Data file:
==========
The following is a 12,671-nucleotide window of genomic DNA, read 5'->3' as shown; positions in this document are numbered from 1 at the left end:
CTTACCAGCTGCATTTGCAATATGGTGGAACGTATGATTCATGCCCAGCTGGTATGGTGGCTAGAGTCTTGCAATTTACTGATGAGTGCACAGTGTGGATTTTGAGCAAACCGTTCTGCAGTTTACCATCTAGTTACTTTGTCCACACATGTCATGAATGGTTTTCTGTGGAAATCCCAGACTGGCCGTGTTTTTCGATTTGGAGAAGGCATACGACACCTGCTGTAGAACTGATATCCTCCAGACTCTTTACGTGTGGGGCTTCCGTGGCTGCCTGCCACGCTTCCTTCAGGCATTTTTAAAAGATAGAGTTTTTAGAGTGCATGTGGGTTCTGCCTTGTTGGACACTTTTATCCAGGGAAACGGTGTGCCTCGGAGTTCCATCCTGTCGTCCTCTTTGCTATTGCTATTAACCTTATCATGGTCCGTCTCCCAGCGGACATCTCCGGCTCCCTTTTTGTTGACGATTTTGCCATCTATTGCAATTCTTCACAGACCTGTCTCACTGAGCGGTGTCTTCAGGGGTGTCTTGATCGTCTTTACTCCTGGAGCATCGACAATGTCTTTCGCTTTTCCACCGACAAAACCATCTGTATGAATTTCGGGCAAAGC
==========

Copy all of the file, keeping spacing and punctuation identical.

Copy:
The following is a 12,671-nucleotide window of genomic DNA, read 5'->3' as shown; positions in this document are numbered from 1 at the left end:
CTTACCAGCTGCATTTGCAATATGGTGGAACGTATGATTCATGCCCAGCTGGTATGGTGGCTAGAGTCTTGCAATTTACTGATGAGTGCACAGTGTGGATTTTGAGCAAACCGTTCTGCAGTTTACCATCTAGTTACTTTGTCCACACATGTCATGAATGGTTTTCTGTGGAAATCCCAGACTGGCCGTGTTTTTCGATTTGGAGAAGGCATACGACACCTGCTGTAGAACTGATATCCTCCAGACTCTTTACGTGTGGGGCTTCCGTGGCTGCCTGCCACGCTTCCTTCAGGCATTTTTAAAAGATAGAGTTTTTAGAGTGCATGTGGGTTCTGCCTTGTTGGACACTTTTATCCAGGGAAACGGTGTGCCTCGGAGTTCCATCCTGTCGTCCTCTTTGCTATTGCTATTAACCTTATCATGGTCCGTCTCCCAGCGGACATCTCCGGCTCCCTTTTTGTTGACGATTTTGCCATCTATTGCAATTCTTCACAGACCTGTCTCACTGAGCGGTGTCTTCAGGGGTGTCTTGATCGTCTTTACTCCTGGAGCATCGACAATGTCTTTCGCTTTTCCACCGACAAAACCATCTGTATGAATTTCGGGCAAAGC